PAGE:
Tony scored 26 in Game 3 to key an 84-79 win by the Spurs, but again Kidd responded. Two nights later he held Tony to just three points in an ugly 77-76 victory. To his frustration, Tony found himself on the bench when San Antonio challenged late in the game, as Popovich turned to Claxton to lead the charge. Tony gained some redemption in Game 5 —he played well and the Spurs rode a fabulous effort by Duncan to go up by a game.

Tony Parker, 2003 Chrome

With the series back in San Antonio, the Nets took a big second-half lead in Game 6. When Tony began missing his shots and New Jersey clogged the passing lanes, Popvich sensed panic setting in and again turned to Claxton. The Spurs went on an amazing 19-0 run to win the NBA championship. Though disappointed in his own performance, Tony was on Cloud Nine. The taste of his first title was even sweeter than he ever imagined.

For Tony, the 2003 playoffs posed as many questions as they answered. He had his good games and his bad ones, but when the day was done he was the second-youngest point guard ever to guide his team to a championship. Though not a classic one-guard, he obviously had a lot of room to grow.

Starting the 2003-04 season, the Spurs felt they could repeat. Granted, only six players remained from the previous year, but the additions of Robert Horry, Charlie Ward, Ron Mercer, Jason Hart, Hedo Turkoglu and Rasho Nesterovic gave the club plenty of depth. Tony started the year on the sidelines, missing the first seven games due to a sprained left ankle. Once he returned, the Spurs began to roll. They entered December at 9-9, but ended the month at 22-10.

San Antonio resumed its fine play in January. Tony had big games in victories at Minnesota and L.A., going for nearly 30 in both. The young point guard showed the ability time and again to play up to his competition. He finished the regular season at 14.7 ppg and 5.5 apg.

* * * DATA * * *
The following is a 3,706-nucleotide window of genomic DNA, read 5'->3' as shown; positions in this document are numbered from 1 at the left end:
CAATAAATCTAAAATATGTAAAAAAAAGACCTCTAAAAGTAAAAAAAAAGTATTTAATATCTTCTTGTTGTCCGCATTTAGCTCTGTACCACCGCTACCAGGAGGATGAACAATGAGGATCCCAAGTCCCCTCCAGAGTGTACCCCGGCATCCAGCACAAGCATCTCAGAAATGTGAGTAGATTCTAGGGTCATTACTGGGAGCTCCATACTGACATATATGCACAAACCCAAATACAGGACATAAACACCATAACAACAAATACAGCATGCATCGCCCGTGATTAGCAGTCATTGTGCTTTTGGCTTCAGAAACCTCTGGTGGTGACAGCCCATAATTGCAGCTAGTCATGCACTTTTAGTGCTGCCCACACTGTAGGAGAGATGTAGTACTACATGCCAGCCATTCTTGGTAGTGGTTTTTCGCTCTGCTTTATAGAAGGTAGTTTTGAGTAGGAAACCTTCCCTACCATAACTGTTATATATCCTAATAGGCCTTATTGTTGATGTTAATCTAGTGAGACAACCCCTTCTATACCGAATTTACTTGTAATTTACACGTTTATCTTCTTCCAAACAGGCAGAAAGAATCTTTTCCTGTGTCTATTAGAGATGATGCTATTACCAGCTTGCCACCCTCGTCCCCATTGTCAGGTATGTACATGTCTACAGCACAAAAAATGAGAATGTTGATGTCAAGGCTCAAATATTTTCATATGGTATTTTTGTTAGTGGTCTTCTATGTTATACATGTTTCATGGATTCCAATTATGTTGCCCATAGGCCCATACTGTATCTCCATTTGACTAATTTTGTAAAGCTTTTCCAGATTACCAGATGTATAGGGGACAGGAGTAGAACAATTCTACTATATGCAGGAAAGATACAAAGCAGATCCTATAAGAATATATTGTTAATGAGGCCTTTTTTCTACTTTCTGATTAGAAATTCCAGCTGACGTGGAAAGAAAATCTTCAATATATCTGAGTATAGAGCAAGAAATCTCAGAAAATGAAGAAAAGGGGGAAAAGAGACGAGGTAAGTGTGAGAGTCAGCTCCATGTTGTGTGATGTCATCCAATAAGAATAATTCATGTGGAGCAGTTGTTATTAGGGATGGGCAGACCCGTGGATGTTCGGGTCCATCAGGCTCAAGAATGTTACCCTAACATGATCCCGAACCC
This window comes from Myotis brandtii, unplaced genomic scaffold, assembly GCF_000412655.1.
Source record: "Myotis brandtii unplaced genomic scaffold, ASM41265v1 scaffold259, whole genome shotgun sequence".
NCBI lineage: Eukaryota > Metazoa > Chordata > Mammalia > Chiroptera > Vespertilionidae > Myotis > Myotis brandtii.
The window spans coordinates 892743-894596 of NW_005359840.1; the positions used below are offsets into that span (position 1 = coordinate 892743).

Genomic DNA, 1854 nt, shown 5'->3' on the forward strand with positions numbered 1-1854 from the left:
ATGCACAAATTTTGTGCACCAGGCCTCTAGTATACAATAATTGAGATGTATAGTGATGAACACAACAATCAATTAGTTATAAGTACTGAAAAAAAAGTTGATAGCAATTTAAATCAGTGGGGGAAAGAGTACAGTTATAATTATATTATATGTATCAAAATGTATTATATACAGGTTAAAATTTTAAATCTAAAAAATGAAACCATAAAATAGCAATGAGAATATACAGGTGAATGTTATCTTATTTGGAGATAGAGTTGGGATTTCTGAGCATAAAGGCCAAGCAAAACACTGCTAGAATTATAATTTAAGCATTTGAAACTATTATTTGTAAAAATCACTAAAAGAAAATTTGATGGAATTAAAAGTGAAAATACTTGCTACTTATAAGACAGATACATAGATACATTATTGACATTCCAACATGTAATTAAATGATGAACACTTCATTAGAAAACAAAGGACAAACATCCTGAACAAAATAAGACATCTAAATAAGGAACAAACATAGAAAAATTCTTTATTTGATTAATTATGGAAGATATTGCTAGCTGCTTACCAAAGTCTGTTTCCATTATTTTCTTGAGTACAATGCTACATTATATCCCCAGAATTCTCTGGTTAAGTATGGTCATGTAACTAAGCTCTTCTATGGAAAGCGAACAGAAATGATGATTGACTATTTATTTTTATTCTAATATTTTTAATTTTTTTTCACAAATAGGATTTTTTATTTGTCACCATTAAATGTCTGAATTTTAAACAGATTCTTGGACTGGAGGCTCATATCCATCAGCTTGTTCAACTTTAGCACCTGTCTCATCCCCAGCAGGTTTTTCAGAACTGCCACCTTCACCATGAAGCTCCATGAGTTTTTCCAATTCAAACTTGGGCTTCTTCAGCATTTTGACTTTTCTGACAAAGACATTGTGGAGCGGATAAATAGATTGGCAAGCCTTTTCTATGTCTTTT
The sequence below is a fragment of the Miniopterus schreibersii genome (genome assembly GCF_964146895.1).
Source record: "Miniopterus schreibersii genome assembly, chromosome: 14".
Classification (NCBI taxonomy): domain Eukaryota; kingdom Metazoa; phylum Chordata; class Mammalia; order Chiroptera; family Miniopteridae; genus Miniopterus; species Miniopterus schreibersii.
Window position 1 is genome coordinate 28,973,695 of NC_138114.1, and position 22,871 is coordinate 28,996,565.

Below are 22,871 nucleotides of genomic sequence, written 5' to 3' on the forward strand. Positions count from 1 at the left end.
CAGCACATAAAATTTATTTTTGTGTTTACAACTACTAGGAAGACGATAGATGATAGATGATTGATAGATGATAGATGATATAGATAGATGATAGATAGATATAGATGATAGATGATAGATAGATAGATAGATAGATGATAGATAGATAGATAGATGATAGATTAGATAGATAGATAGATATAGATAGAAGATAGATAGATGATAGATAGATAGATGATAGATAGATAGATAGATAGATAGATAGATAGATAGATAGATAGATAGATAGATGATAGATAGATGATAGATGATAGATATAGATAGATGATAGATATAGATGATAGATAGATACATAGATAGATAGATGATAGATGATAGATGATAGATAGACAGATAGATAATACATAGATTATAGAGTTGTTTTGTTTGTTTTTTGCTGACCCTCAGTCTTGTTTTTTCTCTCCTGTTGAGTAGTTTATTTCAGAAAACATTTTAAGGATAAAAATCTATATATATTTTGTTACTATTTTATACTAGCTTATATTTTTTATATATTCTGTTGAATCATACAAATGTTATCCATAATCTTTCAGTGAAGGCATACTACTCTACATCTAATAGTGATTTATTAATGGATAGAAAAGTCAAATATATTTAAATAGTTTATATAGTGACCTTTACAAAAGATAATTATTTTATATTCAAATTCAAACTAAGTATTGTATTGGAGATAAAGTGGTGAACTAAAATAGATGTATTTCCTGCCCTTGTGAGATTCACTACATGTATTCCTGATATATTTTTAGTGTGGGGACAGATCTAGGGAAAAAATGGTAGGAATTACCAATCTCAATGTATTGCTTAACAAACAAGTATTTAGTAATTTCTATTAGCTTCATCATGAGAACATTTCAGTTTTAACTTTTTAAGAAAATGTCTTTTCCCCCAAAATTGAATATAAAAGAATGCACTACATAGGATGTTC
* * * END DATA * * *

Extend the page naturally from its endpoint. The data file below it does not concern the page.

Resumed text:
The Spurs carried an 11-game post-season winning streak into the playoffs. The three seed in the West, they faced off against Memphis in the first round and bounced the Grizzlies with a four-game sweep. Tony picked it up to the tune of 21 points a night.

Next up were the Lakers in a series that many thought would decide the NBA champion. The Spurs seized control early, taking the first two games on their home floor. Tony bombarded L.A. with 20 points in the first one. His inside-outside game opened things up for Duncan, who dropped in 30. Tony was even better in Game 2, netting 30 himself.

When the series shifted to the Staples Center, the Lakers changed their defensive scheme. Shaq hunkered down in the paint, and the rest of Lakers shut down the perimeter. The effect on Tony was tangible, particularly when he started matching up against Bryant. L.A. won the next two.

The series dagger came in Game 5, with the Spurs up 73-72 after a miracle shot by Duncan. Unfortunately for San Antonio, Derek Fisher outdid him with an impossible twisting jumper with 0.4 seconds left on the clock. Back in Los Angeles, the Lakers sent the demoralized Spurs packing with an 88-76 victory. Tony's shooting stat line told the story. He connected on 21 of his first 32 attempts, but only 22 of his last 71.


Tony shook off the disappointment of San Antonio's playoff loss to L.A. by enjoying his finest year as a pro in 2004-05. He shot better from the field, played a more opportunistic brand of defense and increased his scoring (16.6 ppg), rebounding (3.7 rpg) and passing (6.1 apg). More aggressive and more confident, Tony developed into the all-around leader the Spurs had been banking on. He was at his best over the campaign's final three months, after Popovich fiddled with the lineup and made Ginobili the team's sixth man. The move gave Tony a bit more freedom and responsibility, and he thrived in his enhanced role.

Tony's value to San Antonio was most evident during the postseason. After posting a 59-23 record, good for the second seed in the West, the Spurs entered the playoffs among the favorites to capture the NBA crown. Thanks to several off-season acquisitions, incuding the addition of Brent Barry, and a mid-season deal that brought over Nazr Mohammed, the team featured one of the league's most balanced rosters. The only question was Duncan, who was recovering from a sprained ankle. If he was 100%, or close to it, the Spurs figured to advance to the NBA Finals without too much trouble.